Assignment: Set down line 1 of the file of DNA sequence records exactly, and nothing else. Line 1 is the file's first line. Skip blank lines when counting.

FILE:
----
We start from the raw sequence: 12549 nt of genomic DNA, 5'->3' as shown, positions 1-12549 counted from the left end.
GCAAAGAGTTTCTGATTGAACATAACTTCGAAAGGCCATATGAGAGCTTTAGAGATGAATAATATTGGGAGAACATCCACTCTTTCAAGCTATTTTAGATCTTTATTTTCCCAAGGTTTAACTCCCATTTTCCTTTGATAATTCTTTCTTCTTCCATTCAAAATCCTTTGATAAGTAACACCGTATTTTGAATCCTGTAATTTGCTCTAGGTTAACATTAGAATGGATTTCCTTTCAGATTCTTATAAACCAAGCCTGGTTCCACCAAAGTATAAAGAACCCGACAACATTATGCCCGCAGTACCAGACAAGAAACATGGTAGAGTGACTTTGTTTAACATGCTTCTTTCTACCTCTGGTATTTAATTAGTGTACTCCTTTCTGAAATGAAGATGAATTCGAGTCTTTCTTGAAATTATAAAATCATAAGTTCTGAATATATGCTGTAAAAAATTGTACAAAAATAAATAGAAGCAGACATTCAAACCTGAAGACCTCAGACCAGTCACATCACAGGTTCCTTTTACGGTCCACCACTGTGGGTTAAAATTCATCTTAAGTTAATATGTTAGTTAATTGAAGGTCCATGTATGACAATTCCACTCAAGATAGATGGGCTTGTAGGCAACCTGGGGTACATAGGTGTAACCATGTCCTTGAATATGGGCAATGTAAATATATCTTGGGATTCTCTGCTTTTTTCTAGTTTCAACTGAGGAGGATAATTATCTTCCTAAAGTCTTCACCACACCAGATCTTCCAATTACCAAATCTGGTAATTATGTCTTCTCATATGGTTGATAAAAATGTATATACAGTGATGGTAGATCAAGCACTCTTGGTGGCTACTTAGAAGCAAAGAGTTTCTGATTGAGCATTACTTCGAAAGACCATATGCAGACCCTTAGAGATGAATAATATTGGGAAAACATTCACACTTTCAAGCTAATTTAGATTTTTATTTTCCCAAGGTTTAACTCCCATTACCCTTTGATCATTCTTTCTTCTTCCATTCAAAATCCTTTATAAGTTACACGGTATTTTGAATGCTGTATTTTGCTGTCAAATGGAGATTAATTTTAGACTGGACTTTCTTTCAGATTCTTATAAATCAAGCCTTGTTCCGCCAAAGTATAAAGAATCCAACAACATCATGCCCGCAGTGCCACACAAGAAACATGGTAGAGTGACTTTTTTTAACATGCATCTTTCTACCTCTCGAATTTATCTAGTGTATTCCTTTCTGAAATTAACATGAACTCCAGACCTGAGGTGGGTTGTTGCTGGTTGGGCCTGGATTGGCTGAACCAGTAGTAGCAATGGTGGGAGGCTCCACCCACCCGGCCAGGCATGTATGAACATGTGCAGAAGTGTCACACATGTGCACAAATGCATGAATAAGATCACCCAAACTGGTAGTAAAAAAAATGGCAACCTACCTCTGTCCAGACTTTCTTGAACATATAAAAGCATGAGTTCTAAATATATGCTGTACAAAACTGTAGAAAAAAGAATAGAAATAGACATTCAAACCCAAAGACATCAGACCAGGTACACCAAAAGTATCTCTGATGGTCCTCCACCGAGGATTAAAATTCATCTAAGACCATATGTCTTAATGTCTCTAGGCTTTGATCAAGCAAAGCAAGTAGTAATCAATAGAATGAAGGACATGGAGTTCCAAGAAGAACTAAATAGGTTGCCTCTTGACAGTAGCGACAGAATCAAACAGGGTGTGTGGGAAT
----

We start from the raw sequence: 12549 nt of genomic DNA, 5'->3' as shown, positions 1-12549 counted from the left end.